How LIFO Acts as a Tax Loophole for American Corporations

By Jeff Wang

Information concerning inventory and its related accounts are required items that need to be reported on financial statements at the end of each financial period. In the United States, governing accounting boards allow corporations to use three different methods of accounting for the cost of inventory. Each different method produces varying information regarding the financial health of a company, which can be potentially utilized by a company to pay less taxes. The process of recording the cost of inventory should be standardized in order to maintain universal results which do not abuse tax loopholes or misrepresent the financial health of a company. 

Problem Statement: the utilization of different methods in inventory accounting is not appropriate. 

In the United States, under securities and commission law all organizations are required to report their most up-to-date financial information at the end of each financial period – be it in quarters, biannually, or annually. As long as an organization deals with financial and business transactions, regardless of its status as a government, not-for-profit, etc., it is required to make these financial reports. The focus of this memo will primarily concern for-profit corporations. 

Under the Financial Accounting Standards Board (FASB), the reporting of financial data should follow Generally Accepted Accounting Principles (GAAP) and must follow U.S. law. Though violation of GAAP does not necessarily breach U.S. law, most corporations follow them as if they were the law. Infringing securities policies typically results in heavy penalties; in 2016, technology manufacturer Logitech International was forced to pay a fine of $7.5 million for inflating its 2011 fiscal year financial results (U.S. Securities and Exchange Commission 2020).

Financial reports can be exceptionally easy to manipulate to misrepresent the health and stability of a corporation. Thus, the Securities and Exchange Committee (SEC) and the FASB tend to set relatively strict conditions for accountants to follow. For example, when journalizing and adjusting changes in a notes payable account, accountants are required to only use the accrual basis rather than the cash basis as to not over/understate their assets or liabilities (Tuovila 2020).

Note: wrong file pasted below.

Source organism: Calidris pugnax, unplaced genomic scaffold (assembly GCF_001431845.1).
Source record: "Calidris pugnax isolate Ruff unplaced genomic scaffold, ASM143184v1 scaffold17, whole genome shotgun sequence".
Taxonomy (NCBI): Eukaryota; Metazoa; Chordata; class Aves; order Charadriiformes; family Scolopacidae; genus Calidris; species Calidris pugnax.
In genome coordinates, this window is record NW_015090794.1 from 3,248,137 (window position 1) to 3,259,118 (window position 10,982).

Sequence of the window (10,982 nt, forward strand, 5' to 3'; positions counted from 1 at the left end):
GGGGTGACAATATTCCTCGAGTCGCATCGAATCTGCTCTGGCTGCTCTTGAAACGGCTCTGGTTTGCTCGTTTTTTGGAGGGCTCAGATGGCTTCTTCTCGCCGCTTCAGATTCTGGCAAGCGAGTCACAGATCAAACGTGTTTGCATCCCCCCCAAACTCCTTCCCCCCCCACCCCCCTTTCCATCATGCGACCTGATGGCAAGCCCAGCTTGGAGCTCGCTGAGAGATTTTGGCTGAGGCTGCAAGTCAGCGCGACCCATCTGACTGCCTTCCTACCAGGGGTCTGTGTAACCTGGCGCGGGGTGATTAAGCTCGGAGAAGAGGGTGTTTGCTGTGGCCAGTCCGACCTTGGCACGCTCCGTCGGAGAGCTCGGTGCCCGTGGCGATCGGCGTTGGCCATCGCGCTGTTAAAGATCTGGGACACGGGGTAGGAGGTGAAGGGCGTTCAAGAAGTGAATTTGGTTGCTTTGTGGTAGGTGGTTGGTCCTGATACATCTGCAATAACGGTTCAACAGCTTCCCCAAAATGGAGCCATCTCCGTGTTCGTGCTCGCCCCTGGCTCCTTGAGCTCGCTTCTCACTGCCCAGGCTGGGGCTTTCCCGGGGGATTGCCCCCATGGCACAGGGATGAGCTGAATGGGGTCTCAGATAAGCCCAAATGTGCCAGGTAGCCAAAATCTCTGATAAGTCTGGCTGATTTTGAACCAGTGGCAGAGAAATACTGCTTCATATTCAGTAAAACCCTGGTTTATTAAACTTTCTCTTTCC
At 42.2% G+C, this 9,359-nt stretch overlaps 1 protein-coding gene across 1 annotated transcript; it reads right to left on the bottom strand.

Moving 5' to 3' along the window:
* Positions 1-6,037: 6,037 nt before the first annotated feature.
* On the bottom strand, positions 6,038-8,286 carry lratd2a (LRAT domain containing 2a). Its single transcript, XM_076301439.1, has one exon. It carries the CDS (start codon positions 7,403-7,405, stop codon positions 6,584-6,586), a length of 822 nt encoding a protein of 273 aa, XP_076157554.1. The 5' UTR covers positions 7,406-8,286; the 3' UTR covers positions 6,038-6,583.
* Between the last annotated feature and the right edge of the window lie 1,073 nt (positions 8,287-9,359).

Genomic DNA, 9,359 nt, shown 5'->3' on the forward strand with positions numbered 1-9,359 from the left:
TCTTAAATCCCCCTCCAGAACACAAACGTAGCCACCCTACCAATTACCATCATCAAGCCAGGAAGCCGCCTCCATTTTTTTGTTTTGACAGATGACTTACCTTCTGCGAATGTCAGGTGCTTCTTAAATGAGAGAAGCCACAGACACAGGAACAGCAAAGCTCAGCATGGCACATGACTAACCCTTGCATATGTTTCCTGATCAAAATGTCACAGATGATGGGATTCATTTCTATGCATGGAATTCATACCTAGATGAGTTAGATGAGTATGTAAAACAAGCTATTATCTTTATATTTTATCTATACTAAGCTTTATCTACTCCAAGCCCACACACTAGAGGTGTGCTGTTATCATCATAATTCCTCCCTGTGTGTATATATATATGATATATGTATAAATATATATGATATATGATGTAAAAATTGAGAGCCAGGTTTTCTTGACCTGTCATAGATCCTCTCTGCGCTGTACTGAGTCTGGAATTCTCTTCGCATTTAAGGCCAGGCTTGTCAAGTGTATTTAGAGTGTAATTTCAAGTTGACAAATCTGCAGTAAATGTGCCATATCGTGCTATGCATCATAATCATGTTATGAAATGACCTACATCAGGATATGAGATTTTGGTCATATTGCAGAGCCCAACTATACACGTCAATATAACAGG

The stringency of laws is generally true across the accounting cycle – there is often no more than one acceptable method to record financial information and data. However, an exception does exist in the procedures of recording inventory. GAAP allows for three different methods of accounting for inventory costs: the First-In-First-Out (FIFO) method, the Last-In-First-Out  (FIFO) method, and the Average-cost method. These methods are relatively self-explanatory: FIFO assumes that the first inventory to arrive is the first to be sold, LIFO assumes that the last inventory to arrive is the first to be sold, and the Average-cost method assumes that the cost of the inventory sold is taken from a weighted average over all goods sold over the financial period. 

Different inventories purchased at different times can have a different cost. That is, if an order of ten toasters was purchased at $400 dollars in January, it would not be uncommon for a corporation to purchase 20 toasters at $900 dollars later on in July. From a basic mathematical standpoint, it is clear to see that the different methods of recording inventory would result in different values: if the company managed to sell 15 toasters by the end of July, under the FIFO method the total cost of goods sold would be $625, as opposed to $675 if the LIFO method was used. 

Clearly, the cost of goods sold is not a static figure. Over the course of a financial period, the cost of inventory sold at different times will rarely be the same; different quantities of inventory may be sold for different prices. Columns 6 & 9 in the table below illustrate this for a FIFO valuation example (Bragg 2005): 

Figure 1: FIFO Valuation Example

Source: Inventory Accounting: A Comprehensive Guide, Stephen Bragg.

When comparing to a FIFO valuation to LIFO valuation, particularly with examples with identical values (Bragg 2005), discrepancies in ending inventory costs become clear (note the comparison between column 9 for the FIFO valuation above with column 10 for the LIFO valuation below): 

Figure 2: LIFO Valuation Example

Source: Inventory Accounting: A Comprehensive Guide, Stephen Bragg

Assuming the LIFO valuation method typically results in higher costs of goods sold. Higher costs of goods sold adds to the total expenses account of a company, reducing gross profits. Profit is calculated by reducing costs expenses from revenues – in this case, revenues are generated through selling inventory. The primary reason for American companies to use LIFO valuation methods over FIFO valuation methods is to represent their financial status as less profitable, potentially lowering the amount of taxes paid (Davenport 2002). The state corporate income tax rate for 2019 with its respective income bracket tax rates can be seen below (Cammengo 2020): 

Figure 3: State Corporate Income Tax Rates for 2019

Source: State Corporate Income Tax Rates and Brackets for 2019, Tax Foundation.